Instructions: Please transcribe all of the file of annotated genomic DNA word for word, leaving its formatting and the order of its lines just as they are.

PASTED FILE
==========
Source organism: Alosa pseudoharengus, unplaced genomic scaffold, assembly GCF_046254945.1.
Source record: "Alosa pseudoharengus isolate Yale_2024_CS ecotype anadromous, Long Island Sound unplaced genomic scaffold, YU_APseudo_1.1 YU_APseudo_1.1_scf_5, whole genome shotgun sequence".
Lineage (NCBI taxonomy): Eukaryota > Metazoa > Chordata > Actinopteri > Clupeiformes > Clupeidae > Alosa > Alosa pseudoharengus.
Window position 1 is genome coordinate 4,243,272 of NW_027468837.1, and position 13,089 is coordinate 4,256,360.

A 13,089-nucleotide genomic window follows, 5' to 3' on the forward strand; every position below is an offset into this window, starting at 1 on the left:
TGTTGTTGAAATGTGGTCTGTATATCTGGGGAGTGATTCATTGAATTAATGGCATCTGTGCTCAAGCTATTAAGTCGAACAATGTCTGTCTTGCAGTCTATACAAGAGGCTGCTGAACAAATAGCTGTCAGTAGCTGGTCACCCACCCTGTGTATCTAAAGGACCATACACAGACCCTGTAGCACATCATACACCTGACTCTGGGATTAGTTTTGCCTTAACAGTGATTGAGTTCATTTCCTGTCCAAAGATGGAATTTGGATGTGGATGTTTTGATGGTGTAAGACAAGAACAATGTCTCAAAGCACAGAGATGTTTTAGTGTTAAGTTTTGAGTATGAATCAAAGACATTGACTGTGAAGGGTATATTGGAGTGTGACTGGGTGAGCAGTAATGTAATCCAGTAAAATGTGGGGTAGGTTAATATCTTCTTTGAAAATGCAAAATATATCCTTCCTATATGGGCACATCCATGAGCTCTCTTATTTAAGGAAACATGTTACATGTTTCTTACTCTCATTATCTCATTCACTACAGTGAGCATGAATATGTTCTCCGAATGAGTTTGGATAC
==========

Source organism: Alosa pseudoharengus, unplaced genomic scaffold, assembly GCF_046254945.1.
Source record: "Alosa pseudoharengus isolate Yale_2024_CS ecotype anadromous, Long Island Sound unplaced genomic scaffold, YU_APseudo_1.1 YU_APseudo_1.1_scf_5, whole genome shotgun sequence".
Lineage (NCBI taxonomy): Eukaryota > Metazoa > Chordata > Actinopteri > Clupeiformes > Clupeidae > Alosa > Alosa pseudoharengus.
Window position 1 is genome coordinate 4,243,272 of NW_027468837.1, and position 13,089 is coordinate 4,256,360.

A 13,089-nucleotide genomic window follows, 5' to 3' on the forward strand; every position below is an offset into this window, starting at 1 on the left:
TGTTGTTGAAATGTGGTCTGTATATCTGGGGAGTGATTCATTGAATTAATGGCATCTGTGCTCAAGCTATTAAGTCGAACAATGTCTGTCTTGCAGTCTATACAAGAGGCTGCTGAACAAATAGCTGTCAGTAGCTGGTCACCCACCCTGTGTATCTAAAGGACCATACACAGACCCTGTAGCACATCATACACCTGACTCTGGGATTAGTTTTGCCTTAACAGTGATTGAGTTCATTTCCTGTCCAAAGATGGAATTTGGATGTGGATGTTTTGATGGTGTAAGACAAGAACAATGTCTCAAAGCACAGAGATGTTTTAGTGTTAAGTTTTGAGTATGAATCAAAGACATTGACTGTGAAGGGTATATTGGAGTGTGACTGGGTGAGCAGTAATGTAATCCAGTAAAATGTGGGGTAGGTTAATATCTTCTTTGAAAATGCAAAATATATCCTTCCTATATGGGCACATCCATGAGCTCTCTTATTTAAGGAAACATGTTACATGTTTCTTACTCTCATTATCTCATTCACTACAGTGAGCATGAATATGTTCTCCGAATGAGTTTGGATAC